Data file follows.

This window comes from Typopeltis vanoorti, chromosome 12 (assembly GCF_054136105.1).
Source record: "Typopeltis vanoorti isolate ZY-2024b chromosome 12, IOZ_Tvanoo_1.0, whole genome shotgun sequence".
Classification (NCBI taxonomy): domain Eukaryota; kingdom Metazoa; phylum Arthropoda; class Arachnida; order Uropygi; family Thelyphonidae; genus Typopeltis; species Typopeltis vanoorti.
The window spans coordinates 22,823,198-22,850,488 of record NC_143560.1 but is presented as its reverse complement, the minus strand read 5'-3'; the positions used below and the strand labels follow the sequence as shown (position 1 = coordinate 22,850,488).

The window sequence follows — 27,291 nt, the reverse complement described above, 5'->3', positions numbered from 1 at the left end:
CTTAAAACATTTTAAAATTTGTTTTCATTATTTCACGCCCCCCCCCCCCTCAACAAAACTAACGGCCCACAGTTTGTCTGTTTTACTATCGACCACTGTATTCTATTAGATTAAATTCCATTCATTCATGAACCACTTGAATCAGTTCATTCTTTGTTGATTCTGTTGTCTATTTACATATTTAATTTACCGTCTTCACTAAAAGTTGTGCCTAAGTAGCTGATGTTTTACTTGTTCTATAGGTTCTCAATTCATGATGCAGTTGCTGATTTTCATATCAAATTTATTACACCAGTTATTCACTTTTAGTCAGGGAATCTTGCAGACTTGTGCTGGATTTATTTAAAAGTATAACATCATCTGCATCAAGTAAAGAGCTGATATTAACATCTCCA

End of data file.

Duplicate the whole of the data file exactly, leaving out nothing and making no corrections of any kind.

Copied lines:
This window comes from Typopeltis vanoorti, chromosome 12 (assembly GCF_054136105.1).
Source record: "Typopeltis vanoorti isolate ZY-2024b chromosome 12, IOZ_Tvanoo_1.0, whole genome shotgun sequence".
Classification (NCBI taxonomy): domain Eukaryota; kingdom Metazoa; phylum Arthropoda; class Arachnida; order Uropygi; family Thelyphonidae; genus Typopeltis; species Typopeltis vanoorti.
The window spans coordinates 22,823,198-22,850,488 of record NC_143560.1 but is presented as its reverse complement, the minus strand read 5'-3'; the positions used below and the strand labels follow the sequence as shown (position 1 = coordinate 22,850,488).

The window sequence follows — 27,291 nt, the reverse complement described above, 5'->3', positions numbered from 1 at the left end:
CTTAAAACATTTTAAAATTTGTTTTCATTATTTCACGCCCCCCCCCCCCTCAACAAAACTAACGGCCCACAGTTTGTCTGTTTTACTATCGACCACTGTATTCTATTAGATTAAATTCCATTCATTCATGAACCACTTGAATCAGTTCATTCTTTGTTGATTCTGTTGTCTATTTACATATTTAATTTACCGTCTTCACTAAAAGTTGTGCCTAAGTAGCTGATGTTTTACTTGTTCTATAGGTTCTCAATTCATGATGCAGTTGCTGATTTTCATATCAAATTTATTACACCAGTTATTCACTTTTAGTCAGGGAATCTTGCAGACTTGTGCTGGATTTATTTAAAAGTATAACATCATCTGCATCAAGTAAAGAGCTGATATTAACATCTCCA